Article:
The stone’s popularity skyrocketed with the discovery of American tourmaline deposits. In 1876, the green tourmaline was widely advertised as the “American Gem.”
Pink and red rubellites, chrome and neon green tourmalines, and blue-to-violet “paraba” tourmalines are among the most popular colors of this October stone. Tourmalines are also gifted on eighth wedding anniversaries.
MEANING AND SYMBOLISM
The beauty of this stone once inspired poets and artists. Tourmaline was connected to creativity from the Renaissance to the Victorian era. Tourmaline was used as a talisman by writers such as Shakespeare to help them articulate their creative side better.
The stone is also thought to have therapeutic properties. For example, Dutch scientists asserted that placing a tourmaline wrapped in silk against a feverish child’s cheek stimulates sleep. Similarly, the stone was used in Africa to revive people from “the dream of illusion.” Tourmaline was also used as a charm by Aboriginals, Native Americans, and African Tribes to provide “protection from all dangers.”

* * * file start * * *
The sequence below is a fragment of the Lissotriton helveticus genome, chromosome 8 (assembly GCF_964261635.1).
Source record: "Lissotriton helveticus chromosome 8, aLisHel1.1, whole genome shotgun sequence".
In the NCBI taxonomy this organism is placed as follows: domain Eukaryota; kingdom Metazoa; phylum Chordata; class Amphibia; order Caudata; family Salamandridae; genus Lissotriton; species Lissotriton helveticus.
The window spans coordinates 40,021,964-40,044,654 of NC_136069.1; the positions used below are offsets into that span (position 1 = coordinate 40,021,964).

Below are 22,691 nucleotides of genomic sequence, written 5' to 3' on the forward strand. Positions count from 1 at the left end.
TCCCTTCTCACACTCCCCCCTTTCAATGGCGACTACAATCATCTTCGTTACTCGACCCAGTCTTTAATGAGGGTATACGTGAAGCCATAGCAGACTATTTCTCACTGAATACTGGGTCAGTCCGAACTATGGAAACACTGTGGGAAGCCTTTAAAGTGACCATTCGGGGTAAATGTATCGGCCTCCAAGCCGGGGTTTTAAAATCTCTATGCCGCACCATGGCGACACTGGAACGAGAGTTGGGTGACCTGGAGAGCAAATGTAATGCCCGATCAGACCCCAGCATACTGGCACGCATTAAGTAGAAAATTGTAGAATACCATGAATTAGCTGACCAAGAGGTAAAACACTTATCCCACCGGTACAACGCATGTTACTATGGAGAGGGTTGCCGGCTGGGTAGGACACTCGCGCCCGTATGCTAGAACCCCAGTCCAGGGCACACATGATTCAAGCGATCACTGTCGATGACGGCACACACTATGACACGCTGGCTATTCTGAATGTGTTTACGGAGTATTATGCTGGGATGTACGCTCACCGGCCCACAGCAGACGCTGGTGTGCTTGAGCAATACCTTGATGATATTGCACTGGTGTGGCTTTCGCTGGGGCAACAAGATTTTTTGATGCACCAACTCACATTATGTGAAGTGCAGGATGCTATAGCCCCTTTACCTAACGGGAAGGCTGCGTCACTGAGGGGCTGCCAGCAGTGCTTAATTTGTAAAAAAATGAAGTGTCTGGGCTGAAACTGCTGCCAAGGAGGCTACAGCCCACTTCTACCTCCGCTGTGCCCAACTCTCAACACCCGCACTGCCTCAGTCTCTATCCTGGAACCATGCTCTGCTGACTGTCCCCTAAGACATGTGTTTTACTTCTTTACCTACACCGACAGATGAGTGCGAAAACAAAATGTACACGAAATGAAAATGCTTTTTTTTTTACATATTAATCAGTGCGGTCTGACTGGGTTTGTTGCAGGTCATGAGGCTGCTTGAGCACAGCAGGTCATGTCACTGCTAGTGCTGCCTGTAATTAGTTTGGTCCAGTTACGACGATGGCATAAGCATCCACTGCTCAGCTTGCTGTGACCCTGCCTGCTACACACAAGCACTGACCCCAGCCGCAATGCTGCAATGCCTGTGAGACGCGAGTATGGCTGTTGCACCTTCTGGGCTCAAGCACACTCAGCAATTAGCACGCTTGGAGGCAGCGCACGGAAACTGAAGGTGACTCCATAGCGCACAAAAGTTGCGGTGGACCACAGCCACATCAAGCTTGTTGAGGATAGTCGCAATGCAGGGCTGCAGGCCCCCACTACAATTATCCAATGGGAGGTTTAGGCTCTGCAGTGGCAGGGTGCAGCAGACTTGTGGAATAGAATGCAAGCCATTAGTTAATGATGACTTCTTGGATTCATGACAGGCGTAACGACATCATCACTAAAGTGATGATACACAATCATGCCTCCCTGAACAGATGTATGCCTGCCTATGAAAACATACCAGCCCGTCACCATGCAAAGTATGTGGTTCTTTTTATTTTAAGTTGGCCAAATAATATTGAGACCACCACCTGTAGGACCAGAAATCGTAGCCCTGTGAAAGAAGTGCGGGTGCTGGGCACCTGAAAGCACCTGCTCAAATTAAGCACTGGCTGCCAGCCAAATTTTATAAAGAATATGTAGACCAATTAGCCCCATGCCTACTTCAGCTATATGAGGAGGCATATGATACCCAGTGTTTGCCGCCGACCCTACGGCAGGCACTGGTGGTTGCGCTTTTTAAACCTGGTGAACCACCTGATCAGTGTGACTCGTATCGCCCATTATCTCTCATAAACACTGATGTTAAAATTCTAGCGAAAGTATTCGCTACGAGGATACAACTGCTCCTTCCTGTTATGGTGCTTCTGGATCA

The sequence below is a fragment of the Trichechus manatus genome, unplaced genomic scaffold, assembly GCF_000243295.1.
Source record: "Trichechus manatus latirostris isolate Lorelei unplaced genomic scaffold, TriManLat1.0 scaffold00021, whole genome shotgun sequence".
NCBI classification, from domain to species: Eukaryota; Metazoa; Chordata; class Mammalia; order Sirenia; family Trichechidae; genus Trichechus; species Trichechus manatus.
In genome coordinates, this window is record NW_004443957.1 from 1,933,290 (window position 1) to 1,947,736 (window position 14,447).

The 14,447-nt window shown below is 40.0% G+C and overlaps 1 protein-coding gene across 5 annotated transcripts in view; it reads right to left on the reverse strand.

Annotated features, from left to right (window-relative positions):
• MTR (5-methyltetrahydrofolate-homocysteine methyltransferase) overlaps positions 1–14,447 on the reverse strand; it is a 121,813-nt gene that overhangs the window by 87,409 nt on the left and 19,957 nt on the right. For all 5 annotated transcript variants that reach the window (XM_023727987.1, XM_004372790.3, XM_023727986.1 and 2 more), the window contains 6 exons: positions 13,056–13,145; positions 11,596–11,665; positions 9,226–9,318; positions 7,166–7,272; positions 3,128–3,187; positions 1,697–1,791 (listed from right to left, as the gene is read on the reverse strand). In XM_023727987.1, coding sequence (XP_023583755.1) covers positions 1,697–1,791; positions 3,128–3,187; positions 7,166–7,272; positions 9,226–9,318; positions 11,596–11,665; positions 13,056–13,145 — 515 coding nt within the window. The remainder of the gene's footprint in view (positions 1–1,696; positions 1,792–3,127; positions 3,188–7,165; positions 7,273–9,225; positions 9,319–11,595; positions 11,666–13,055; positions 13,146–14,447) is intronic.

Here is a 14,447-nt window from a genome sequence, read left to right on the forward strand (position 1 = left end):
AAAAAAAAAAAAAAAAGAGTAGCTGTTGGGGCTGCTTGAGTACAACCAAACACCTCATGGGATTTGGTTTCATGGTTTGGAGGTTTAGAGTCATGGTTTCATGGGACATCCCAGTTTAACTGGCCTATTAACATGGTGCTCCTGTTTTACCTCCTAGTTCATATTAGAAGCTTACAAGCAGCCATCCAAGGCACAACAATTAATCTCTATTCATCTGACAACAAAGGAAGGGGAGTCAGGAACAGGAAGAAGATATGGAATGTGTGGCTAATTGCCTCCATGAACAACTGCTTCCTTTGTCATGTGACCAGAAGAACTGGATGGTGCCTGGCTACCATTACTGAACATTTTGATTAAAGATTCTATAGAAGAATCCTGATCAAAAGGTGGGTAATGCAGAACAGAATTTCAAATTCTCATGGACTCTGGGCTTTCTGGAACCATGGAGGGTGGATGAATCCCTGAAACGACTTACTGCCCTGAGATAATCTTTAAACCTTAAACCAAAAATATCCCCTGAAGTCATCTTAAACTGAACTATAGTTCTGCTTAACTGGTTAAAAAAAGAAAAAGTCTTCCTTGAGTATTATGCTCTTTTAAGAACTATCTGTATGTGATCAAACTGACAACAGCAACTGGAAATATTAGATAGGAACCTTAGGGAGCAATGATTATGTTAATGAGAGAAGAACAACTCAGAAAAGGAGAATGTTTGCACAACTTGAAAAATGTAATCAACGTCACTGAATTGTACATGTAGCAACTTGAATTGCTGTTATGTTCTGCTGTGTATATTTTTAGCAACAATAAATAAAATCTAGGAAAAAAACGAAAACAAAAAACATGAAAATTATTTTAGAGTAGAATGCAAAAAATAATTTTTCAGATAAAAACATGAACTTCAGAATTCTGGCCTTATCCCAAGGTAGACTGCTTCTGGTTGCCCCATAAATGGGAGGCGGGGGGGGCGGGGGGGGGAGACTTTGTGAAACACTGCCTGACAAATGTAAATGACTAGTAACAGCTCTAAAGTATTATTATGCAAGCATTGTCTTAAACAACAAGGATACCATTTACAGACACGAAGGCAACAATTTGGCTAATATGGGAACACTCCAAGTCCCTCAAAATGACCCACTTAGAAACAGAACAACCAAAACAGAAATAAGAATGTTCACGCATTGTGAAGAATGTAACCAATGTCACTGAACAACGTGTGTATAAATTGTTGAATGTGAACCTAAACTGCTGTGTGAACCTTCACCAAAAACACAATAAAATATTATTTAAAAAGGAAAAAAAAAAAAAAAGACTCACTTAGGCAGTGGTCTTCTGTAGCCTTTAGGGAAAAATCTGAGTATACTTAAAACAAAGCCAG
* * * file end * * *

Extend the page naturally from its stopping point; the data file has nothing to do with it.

Based on centuries of folklore, different colors of tourmaline represent different attributes.
Black– Protection and self-confidence
Pink– Compassion and gentleness
Green– Courage, stamina, and strength
Blue– Calmness and stability
Red– Inner strength and wisdom
Brown- Emotional balance
CARE AND CLEANING
With a hardness of 7 to 7.5 on the Mohs scale, tourmaline jewelry is suitable to wear daily. However, be cautious to keep this gemstone away from heat. To clean this October gem, use warm soapy water and a soft-bristle brush. There should be no scrubbing, but gentle brushing is recommended.
TOURMALINE FUN FACTS
– Tourmaline jewelry is perfect to be worn every day.
– The stone shows no fissures or cracks and is less brittle than other gemstones.
– Tourmaline is believed to be laden with spiritual powers that boost self-esteem.
– This is not a traditional birthstone.
– Tourmaline is for people born under the zodiac sign Libra.